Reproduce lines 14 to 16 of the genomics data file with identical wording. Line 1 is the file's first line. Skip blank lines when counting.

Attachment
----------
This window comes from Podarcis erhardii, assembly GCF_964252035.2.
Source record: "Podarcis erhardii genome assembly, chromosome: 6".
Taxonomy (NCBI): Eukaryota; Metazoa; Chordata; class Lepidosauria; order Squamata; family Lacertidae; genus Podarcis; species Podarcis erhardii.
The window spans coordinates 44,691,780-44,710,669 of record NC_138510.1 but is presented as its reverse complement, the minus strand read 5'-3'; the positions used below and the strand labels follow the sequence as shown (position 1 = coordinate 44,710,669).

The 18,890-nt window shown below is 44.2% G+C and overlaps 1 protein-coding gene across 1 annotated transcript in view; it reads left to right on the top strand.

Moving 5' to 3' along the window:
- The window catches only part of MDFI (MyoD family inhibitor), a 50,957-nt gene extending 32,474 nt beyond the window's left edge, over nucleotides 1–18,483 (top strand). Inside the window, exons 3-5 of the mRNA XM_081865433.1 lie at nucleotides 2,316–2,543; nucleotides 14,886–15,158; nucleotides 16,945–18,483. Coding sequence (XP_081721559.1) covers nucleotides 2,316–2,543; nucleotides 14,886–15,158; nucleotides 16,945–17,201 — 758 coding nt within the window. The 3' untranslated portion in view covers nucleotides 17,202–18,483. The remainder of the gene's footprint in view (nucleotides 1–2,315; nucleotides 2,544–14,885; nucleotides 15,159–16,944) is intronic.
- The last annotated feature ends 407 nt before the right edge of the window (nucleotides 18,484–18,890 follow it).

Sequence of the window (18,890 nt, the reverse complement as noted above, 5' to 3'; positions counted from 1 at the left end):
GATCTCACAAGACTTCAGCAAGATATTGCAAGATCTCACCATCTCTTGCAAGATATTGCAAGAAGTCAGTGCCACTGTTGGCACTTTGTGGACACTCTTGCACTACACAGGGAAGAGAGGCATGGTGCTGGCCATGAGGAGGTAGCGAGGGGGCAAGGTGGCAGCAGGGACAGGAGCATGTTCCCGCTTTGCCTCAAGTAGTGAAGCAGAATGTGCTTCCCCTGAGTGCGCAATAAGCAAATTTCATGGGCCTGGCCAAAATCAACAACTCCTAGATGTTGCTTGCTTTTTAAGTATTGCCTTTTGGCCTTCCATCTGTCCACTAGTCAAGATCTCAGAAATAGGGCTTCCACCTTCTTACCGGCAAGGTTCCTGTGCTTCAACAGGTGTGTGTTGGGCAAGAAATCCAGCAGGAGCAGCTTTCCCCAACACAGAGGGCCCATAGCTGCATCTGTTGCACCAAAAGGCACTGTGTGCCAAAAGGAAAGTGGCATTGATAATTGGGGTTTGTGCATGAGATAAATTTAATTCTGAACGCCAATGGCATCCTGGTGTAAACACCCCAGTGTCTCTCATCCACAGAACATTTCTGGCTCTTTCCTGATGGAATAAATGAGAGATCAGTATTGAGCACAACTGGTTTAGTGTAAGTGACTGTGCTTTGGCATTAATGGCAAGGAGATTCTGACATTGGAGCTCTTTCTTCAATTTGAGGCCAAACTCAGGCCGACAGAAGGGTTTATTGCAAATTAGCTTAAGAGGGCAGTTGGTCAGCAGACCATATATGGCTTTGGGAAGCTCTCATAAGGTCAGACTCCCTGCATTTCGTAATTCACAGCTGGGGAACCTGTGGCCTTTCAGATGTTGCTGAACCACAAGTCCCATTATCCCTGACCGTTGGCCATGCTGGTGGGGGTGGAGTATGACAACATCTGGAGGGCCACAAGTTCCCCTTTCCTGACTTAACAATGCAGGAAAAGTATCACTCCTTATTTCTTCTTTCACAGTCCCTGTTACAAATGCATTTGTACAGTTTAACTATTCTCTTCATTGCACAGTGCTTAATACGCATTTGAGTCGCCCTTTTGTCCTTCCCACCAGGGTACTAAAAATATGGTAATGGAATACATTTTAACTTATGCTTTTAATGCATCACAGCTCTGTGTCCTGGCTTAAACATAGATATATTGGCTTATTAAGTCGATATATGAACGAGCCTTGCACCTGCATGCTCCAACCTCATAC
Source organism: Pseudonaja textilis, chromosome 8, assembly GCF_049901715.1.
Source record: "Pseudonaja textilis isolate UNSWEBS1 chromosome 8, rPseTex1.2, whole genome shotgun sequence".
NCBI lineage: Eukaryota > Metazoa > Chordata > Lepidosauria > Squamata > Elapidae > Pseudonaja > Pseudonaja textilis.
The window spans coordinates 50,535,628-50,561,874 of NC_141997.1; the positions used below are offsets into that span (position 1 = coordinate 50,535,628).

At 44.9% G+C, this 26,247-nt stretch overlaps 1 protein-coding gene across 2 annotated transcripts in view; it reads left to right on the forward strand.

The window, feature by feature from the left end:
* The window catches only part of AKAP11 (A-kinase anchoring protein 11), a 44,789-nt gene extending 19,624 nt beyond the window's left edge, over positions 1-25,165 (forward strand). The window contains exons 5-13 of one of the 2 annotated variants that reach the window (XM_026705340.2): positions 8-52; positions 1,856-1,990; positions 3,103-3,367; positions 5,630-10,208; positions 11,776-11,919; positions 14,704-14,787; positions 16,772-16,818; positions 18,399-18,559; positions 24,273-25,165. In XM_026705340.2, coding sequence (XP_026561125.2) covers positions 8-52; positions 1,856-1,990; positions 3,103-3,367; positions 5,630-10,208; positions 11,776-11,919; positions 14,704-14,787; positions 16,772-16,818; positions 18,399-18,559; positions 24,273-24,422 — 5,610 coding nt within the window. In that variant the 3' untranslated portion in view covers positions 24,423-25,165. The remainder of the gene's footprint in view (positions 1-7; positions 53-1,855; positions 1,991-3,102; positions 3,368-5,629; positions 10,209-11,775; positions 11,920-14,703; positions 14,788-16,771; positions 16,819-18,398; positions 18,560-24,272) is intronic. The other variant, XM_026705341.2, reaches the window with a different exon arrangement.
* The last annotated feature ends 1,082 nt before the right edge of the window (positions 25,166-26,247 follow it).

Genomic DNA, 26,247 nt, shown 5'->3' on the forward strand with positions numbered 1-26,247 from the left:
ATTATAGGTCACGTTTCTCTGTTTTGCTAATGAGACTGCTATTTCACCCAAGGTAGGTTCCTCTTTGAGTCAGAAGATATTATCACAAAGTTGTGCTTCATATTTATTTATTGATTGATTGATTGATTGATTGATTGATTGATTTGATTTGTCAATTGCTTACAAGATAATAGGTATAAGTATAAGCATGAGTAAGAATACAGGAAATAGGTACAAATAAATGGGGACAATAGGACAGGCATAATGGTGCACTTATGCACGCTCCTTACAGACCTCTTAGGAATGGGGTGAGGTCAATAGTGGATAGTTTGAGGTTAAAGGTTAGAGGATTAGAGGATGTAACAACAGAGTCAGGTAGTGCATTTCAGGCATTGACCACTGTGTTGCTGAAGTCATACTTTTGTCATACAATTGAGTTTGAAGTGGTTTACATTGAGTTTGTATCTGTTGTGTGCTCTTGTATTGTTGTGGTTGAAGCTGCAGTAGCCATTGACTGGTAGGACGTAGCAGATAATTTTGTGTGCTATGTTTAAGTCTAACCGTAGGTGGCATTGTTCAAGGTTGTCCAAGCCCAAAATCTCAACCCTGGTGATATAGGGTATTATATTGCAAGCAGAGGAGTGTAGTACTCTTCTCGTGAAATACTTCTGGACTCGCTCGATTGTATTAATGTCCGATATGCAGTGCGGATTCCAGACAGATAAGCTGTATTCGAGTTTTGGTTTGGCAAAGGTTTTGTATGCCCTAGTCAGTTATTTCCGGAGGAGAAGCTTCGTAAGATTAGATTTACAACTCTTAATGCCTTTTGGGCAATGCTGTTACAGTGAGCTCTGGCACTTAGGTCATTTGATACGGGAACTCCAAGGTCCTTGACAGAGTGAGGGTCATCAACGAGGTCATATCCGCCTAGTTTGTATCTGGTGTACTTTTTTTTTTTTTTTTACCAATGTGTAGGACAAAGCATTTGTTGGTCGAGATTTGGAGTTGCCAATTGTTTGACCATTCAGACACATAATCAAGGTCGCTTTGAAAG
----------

The window spans coordinates 50,535,628-50,561,874 of NC_141997.1; the positions used below are offsets into that span (position 1 = coordinate 50,535,628).

At 44.9% G+C, this 26,247-nt stretch overlaps 1 protein-coding gene across 2 annotated transcripts in view; it reads left to right on the forward strand.

The window, feature by feature from the left end: